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Seven Types of Catering Businesses You Could Open
Getting into the catering business can be intriguing if you love food and cooking for others. And with some caterers making thousands of dollars for a single event, the money can also be quite good. So catering might sound like heaven. (After all, who wouldn’t want to get paid thousands of dollars for doing something they enjoy?) But there are real challenges to opening a catering business. The first is, which type of caterer do you want to be?
First, Come Up with a Good Business Plan
Before anything else, you will need to develop a solid business plan. This plan will serve as a roadmap for your catering enterprise and help guide you through the fraught startup process. It will include information on things such as your target demographics, marketing plan, and financials such as typical costs.
There are many costs involved when it comes to starting up your own catering company. Fixed costs can include business insurance, marketing expenses, and rent. Unless you’re in a state that allows home kitchen use, you’ll need to rent space for food preparation. Licenses and related fees can also quickly add up depending on your location. (Insurance will be a prerequisite to becoming licensed in most cases.) Add in equipment and any additional labor expenses, and startup costs can become prohibitive.
Ensuring you have enough capital to meet these needs is why it is always good to be realistic about the costs involved in opening a catering business—especially regarding the cost of quality business insurance. The right insurance policy will be tailored to your business’s needs. For example, if your catering company uses a food truck or van to operate, you’ll likely need a special commercial auto policy that considers this. Other factors impact the cost of insurance for a caterer, such as where they are located, their specific type of work, the number of employees, and more. Again, an experienced insurance agent can help build a policy that will suit your business’s needs.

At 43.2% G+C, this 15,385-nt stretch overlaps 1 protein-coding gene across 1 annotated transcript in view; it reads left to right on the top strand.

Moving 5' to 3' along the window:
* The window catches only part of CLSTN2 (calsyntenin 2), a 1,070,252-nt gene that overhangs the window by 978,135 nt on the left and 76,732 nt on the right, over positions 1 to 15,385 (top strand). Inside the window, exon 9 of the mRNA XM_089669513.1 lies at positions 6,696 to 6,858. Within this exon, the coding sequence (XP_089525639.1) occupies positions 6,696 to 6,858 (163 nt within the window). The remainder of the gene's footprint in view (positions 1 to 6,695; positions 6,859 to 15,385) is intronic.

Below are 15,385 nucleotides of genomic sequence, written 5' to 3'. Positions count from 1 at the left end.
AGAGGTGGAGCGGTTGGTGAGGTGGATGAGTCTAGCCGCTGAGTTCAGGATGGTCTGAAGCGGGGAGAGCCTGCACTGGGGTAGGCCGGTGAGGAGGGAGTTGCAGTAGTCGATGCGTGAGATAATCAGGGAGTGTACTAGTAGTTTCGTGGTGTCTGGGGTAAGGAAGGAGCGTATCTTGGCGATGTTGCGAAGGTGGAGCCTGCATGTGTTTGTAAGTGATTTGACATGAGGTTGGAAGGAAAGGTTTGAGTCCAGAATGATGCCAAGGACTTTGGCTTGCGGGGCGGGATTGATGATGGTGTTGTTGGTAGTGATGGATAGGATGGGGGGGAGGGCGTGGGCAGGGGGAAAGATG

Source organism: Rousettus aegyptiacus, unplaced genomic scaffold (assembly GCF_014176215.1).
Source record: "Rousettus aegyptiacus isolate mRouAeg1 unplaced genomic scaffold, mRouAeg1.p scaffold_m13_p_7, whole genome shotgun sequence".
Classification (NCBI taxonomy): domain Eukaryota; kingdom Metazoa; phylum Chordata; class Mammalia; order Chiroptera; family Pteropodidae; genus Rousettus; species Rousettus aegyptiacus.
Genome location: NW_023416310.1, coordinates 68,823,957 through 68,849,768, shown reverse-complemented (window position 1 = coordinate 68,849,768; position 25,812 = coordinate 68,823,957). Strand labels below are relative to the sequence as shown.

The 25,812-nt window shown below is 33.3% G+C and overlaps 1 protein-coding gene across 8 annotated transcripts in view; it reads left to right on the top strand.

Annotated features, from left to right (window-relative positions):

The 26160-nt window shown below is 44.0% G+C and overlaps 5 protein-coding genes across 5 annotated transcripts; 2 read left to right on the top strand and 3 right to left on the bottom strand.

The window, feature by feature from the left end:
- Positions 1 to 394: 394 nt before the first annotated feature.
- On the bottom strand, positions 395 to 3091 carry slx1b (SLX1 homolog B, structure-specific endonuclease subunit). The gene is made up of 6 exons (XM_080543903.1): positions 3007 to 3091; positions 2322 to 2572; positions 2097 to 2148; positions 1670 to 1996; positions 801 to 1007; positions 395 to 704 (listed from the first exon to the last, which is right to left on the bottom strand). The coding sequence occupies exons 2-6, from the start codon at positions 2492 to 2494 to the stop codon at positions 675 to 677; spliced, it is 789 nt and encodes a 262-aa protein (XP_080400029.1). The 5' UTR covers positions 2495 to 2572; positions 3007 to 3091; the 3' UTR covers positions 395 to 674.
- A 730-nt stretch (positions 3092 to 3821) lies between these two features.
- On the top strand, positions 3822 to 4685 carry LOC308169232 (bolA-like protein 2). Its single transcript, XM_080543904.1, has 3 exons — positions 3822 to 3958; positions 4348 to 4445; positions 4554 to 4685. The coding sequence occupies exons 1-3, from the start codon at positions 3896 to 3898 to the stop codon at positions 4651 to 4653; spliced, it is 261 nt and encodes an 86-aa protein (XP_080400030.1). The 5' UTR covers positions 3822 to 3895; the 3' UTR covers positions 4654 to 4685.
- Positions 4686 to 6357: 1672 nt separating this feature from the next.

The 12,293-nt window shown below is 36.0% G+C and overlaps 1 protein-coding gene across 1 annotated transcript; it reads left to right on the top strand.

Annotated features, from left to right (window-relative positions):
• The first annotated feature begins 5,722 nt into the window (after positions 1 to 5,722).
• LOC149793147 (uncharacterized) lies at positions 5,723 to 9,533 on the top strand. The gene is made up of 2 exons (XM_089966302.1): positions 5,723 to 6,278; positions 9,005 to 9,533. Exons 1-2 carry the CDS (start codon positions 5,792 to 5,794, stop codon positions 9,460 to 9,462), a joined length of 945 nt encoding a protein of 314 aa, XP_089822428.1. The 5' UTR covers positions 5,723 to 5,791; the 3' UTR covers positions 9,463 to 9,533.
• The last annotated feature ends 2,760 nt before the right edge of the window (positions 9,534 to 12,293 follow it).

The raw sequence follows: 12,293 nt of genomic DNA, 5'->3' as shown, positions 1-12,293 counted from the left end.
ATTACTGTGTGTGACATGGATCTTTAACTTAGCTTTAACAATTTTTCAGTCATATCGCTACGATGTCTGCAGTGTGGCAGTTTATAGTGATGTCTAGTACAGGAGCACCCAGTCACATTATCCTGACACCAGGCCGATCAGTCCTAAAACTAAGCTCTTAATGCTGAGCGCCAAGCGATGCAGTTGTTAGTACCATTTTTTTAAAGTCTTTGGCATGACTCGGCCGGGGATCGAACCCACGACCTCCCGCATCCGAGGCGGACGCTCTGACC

Few things are as high stakes as a wedding caterer. Do a good job, and at best, you may receive compliments, and at worst—no one will have noticed the hard work you put into preparing a meal for 15-500 guests. However, one screw-up and you are likely to face the wrath of a bride-or-groom-zilla!
When it comes to a wedding, the standards really are that high. Yet, wedding work can be worthwhile for those who can clear the bar. A typical wedding caterer will receive thousands of dollars for a single event. However, top-end talent can bring in six figures working as few as 11 events a year.
There are all sorts of special occasions that people choose to celebrate with catering besides weddings. These sorts of occasions are where more general event caterers make their bread and butter. This can include smaller, more everyday events, such as retirements, baptisms, anniversaries, graduations, or other special holidays. Other events can be a larger affair. Think catering cocktail hour at a plush movie premiere or book release.